Surveys are incredibly valuable for businesses, helping them drive growth through understanding.
Fighting Survey Farms: The Battle for Accurate Business Intelligence
Continuing our blog post series about the new e-book, Overcoming the Biggest Threats to Market Research: Bad Data & Bad Actors, this week we’re providing insight into survey farms and how researchers can identify responses from these bad actors in order to safeguard business decisions from being influenced by fraudulent survey responses.
Across the globe, fraudulent individuals misrepresent themselves in surveys to gain access to rewards.
Individuals like this pose a major problem to research organizations and the businesses that contract them. Not only do these fraudsters exploit important resources, they corrupt important data with non-answers.
Beyond these individual malicious actors lies a larger problem that can pose an even greater threat to survey data quality: survey farms.
What is a Survey Farm?
Survey farms actively try to participate in as many surveys as possible using highly organized, modern processes and technology. Survey farms can be made up of groups of real people, or they may use bots. While the full magnitude is unknown, some estimates are that anywhere from 20-30% of survey respondents come from farms.
While early bots were sometimes easy to spot in data, technological advances have made these false respondents increasingly difficult to spot and remove.
Farm bots around the world use a variety of techniques, including programmed lag, to help disguise the amount of time a bot spends on any given question. Other red flags, like IP addresses and regional markers that might signal bots, are easily hidden with modern hacks. Fraudsters have even learned to program a bot’s answers so that they are varied and appear authentic.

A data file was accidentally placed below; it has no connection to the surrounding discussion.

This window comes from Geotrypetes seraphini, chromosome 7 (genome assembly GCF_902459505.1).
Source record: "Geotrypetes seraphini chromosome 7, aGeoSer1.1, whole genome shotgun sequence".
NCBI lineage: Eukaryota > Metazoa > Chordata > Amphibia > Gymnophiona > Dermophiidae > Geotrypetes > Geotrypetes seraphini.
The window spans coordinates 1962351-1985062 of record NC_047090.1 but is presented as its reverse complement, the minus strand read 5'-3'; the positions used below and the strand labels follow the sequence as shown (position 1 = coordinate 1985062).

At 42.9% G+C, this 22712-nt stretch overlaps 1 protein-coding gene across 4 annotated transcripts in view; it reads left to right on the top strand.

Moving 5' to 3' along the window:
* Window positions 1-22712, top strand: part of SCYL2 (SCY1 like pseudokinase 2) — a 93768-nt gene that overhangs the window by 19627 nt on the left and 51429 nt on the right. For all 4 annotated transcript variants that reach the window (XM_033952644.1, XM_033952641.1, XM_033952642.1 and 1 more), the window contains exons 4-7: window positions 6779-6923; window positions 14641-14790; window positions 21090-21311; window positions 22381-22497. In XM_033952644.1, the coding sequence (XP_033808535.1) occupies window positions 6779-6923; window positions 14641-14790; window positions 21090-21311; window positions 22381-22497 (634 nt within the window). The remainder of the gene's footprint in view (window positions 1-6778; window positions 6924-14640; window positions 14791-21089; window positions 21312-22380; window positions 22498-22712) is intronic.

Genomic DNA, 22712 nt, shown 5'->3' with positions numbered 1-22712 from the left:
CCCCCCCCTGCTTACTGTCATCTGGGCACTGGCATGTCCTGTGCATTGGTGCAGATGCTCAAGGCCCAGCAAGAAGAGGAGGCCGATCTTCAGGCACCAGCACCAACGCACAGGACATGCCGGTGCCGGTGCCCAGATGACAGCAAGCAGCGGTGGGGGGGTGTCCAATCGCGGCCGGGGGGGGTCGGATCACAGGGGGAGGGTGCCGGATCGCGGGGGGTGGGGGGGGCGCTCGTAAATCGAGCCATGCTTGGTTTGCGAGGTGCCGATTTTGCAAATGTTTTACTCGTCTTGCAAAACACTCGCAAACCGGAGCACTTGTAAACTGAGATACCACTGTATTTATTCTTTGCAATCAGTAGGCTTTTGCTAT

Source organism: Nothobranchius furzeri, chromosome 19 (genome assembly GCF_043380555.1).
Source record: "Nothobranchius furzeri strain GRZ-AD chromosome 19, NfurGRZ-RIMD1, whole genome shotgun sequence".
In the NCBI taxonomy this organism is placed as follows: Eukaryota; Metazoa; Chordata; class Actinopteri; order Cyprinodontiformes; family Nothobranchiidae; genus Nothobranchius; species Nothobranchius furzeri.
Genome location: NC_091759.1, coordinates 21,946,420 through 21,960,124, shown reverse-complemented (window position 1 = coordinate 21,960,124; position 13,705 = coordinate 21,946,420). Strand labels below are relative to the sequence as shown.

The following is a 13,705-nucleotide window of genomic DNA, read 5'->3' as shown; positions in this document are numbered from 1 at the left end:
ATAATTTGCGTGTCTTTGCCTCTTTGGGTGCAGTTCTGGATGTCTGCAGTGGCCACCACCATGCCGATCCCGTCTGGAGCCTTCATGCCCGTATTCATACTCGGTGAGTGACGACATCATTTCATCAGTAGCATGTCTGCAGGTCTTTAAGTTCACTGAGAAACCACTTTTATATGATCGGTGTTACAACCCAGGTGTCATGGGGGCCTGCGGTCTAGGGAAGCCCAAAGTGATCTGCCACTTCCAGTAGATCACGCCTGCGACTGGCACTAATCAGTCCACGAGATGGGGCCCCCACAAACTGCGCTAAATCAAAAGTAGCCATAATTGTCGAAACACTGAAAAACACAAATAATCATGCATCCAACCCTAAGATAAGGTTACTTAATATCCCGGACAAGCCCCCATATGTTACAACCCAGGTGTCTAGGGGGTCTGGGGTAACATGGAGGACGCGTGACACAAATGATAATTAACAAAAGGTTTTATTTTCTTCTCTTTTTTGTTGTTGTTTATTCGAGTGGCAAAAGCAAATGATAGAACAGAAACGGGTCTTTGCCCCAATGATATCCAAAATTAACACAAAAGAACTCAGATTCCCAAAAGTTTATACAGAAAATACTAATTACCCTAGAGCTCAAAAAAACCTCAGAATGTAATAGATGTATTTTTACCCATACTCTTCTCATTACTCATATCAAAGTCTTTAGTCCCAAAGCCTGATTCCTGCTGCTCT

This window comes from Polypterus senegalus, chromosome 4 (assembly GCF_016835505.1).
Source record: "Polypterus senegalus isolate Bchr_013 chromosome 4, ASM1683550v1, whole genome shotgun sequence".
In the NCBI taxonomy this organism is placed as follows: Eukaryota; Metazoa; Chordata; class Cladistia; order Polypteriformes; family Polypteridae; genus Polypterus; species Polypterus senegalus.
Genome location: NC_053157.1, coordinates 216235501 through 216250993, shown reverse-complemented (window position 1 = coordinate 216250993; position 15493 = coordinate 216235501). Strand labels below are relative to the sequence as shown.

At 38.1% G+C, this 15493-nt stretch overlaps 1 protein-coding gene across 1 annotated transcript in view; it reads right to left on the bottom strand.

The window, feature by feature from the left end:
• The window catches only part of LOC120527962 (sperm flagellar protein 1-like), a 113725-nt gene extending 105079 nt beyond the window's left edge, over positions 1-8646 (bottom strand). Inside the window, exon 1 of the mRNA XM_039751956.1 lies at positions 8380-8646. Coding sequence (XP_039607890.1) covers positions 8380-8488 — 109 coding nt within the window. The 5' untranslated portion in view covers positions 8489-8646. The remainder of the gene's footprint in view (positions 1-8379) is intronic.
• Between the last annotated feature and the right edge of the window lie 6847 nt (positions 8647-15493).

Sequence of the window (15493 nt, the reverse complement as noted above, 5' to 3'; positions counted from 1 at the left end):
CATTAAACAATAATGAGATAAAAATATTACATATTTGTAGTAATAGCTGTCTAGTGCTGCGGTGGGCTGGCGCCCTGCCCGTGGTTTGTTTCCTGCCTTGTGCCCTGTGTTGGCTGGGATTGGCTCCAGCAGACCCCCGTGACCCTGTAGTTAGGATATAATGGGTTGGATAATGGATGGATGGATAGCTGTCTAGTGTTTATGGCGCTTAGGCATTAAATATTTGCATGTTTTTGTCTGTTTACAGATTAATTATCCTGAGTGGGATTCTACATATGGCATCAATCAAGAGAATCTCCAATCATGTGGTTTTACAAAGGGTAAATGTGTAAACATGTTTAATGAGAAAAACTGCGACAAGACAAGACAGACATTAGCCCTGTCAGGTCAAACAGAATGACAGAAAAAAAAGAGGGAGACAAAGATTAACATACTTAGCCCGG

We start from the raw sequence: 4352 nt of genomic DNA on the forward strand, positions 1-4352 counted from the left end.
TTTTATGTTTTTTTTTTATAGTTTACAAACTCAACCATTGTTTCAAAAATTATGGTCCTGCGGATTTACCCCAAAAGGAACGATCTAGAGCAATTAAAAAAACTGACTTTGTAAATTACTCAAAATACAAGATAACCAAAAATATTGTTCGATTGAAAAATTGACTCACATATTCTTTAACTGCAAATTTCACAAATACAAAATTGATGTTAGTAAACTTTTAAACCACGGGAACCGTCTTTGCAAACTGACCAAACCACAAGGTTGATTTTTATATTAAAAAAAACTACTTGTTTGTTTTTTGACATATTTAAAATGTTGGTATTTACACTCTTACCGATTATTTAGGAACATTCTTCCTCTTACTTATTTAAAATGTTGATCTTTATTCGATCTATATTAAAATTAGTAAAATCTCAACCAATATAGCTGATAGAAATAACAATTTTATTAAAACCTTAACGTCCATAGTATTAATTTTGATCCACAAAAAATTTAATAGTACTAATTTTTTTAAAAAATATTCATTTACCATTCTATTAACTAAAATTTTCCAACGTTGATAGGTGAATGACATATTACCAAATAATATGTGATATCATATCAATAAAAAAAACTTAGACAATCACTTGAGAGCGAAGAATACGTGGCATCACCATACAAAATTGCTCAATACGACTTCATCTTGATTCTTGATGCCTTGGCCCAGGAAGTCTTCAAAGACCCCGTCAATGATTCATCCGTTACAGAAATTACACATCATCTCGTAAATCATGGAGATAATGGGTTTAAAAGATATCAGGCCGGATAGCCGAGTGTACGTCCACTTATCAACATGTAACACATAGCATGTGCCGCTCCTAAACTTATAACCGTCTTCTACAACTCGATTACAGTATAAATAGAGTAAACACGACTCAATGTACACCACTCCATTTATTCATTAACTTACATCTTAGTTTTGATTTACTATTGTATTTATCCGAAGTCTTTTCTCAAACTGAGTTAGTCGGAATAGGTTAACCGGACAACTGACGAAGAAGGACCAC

But not every Survey Farm has significant bot presence, they also take surveys manually. Imagine an environment similar to a call center with 3-20 people in it. At the lowest level, these bad actors work together to qualify for and respond to surveys for financial rewards. But these farms can also be quite sophisticated. Threads on Reddit have emerged inviting users in target markets to ‘earn passive income’ by creating accounts with a number of panel sites. Sophisticated survey farms will then revenue share with the true account owner and take surveys on their behalf.
This ever-shifting landscape locks researchers and survey farms in an evolving and escalating cycle of prevention and circumvention. As researchers introduce new protections, fraudsters find new methods of infiltration.
How are Researchers Combatting Survey Farms?
Researchers can minimize the amount of survey farm data that enters their surveys with a combination of good survey design and data cleaning.
Researchers can leverage survey design best practices to identify and block dishonest actors from completing surveys. Strong screeners serve as the first line of defense, filtering out unwanted respondents early to reduce cost and save time.
Seeking checks, knowledge checks, and other controls can be added to surveys as a way to spot bad actors. These checks validate that individuals are who they claim to be while also signaling unusual behaviors to researchers.
During and after a survey, researchers should be actively cleaning data to minimize the impact of survey farms. This is a delicate art, where good answers can easily be thrown out with the bad if researchers are not careful.
As a best practice, data cleaning should combine automated and manual reviews. Relying too heavily on one or the other can impact quality and increase costs.
While algorithms can catch speeders—those who rush through answers instead of reviewing questions thoroughly—they can also remove important demographics from the results. Young males, for example, spend less time on answers than other groups, which can often be mistaken by an algorithm as fraudulent behavior.
Data cleaning should involve technology aiding researchers in their quest to spot bad actors. Instead of simply removing all questionable respondents from a survey, modern approaches to data cleaning apply probability scores based on a wide array of factors. From there, it’s possible to set weighted thresholds, a standard benchmark for filtering out cheaters and managing the risk of bad data entering a study.
To get a more comprehensive look at how research organizations clean survey farm data from survey results, download our free e-book, Overcoming the Biggest Threats to Market Research: Bad Data & Bad Actors.
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